In a recent study, researchers at Bengaluru’s St. John’s Research Institute, the Indian Institute of Science (IISc), and St. John’s Medical College and Hospital, have described how the presence of a particular mineral in the urine can tell a tale about the health of our bones. The findings are published in the journal Scientific Reports, and the study was funded by the Wellcome Trust/DBT India Alliance and the Department of Science and Technology.
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A team of Irish and Indian biologists from the University College Dublin (UCD), Ireland, the Natural History Museum (NHM), UK, and the University of Delhi (DU), India, have provided detailed descriptions of these newly discovered frogs.
Researchers from NCBI, RRI, University of Barcelona, CSIR - Indian Institute of Integrative Medicine, CNCI, and University of Queensland tried to understand how cells maintain their shapes in spite of expelling material from their membrane.
Palaeontologists from India have discovered fossil evidence of a hominid species at Tapar in the Kutch basin of Gujarat.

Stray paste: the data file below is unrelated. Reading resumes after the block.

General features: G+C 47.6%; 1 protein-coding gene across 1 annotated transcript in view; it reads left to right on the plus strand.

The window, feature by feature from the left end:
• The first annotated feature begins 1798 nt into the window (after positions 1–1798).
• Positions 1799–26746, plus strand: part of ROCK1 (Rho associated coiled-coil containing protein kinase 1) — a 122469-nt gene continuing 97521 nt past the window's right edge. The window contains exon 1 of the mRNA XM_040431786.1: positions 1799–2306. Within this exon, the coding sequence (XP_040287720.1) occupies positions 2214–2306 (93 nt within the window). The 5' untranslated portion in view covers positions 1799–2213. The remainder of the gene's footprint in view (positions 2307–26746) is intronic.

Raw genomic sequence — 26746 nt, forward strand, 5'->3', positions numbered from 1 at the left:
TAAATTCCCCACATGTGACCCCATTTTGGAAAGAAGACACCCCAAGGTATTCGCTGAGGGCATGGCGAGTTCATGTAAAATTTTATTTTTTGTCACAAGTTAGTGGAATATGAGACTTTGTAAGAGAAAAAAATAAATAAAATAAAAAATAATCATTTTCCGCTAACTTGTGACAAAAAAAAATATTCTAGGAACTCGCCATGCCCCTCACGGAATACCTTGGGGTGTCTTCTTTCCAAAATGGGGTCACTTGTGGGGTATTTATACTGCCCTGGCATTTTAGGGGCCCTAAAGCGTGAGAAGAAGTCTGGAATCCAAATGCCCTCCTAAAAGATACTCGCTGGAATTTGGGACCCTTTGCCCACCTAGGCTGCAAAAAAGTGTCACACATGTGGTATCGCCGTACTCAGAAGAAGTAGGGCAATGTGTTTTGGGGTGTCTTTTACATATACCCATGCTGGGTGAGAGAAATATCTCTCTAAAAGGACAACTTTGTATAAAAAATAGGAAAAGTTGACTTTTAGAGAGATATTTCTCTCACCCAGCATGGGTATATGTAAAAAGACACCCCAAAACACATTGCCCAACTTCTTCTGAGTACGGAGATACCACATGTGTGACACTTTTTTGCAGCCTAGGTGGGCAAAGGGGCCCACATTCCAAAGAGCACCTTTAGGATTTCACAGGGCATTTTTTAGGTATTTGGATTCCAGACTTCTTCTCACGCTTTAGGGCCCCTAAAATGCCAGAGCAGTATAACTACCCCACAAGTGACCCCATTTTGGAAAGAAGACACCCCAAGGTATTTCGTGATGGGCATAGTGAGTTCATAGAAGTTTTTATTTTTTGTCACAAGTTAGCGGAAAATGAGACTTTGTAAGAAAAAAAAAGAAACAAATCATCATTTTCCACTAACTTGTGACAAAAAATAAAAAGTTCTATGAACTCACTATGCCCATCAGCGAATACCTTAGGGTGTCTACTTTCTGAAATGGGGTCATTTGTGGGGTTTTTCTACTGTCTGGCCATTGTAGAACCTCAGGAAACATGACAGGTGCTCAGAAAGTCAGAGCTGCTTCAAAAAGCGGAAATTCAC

Researchers from the CSIR-National Physical Laboratory looked at the possibility of having two time zones for India. They propose to introduce a new time zone, called IST-II, for states on the east of West Bengal and also have suggested a feasible way to implement it.
“When you're curious, you find lots of interesting things to do”, said Walt Disney. And, one such thing Dr Anindita Bhadra, now an Assistant Professor at the Indian Institute of Science Education and Research Kolkata (IISER Kolkata), did during her later PhD days was to curiously analyse huge amounts of observational data on small colonies of paper wasps (Ropalidia marginata).
Study shows hydrogen sulfide (H2S) dimer contains hydrogen bonds, just like water
Researchers from IIT Mandi, and the North Eastern Hill University, Shillong, have found molecules that could potentially stop cancer cells from flushing out drugs. This research could lead to a cure for multidrug resistance in cancer cells.
This study, by researchers from Hungary, India, France and the USA, explored the potential of some new chemical compounds as therapeutic agents against tuberculosis. Such compounds represent new possibilities for further anti-TB drug development.
Researchers from the IASST, Guwahati, used a combination of cutting-edge nanotechnology, antibiotics and enzymes, to punch holes in the defences of the bacterium Methicillin-Resistant Staphylococcus aureus and kill it.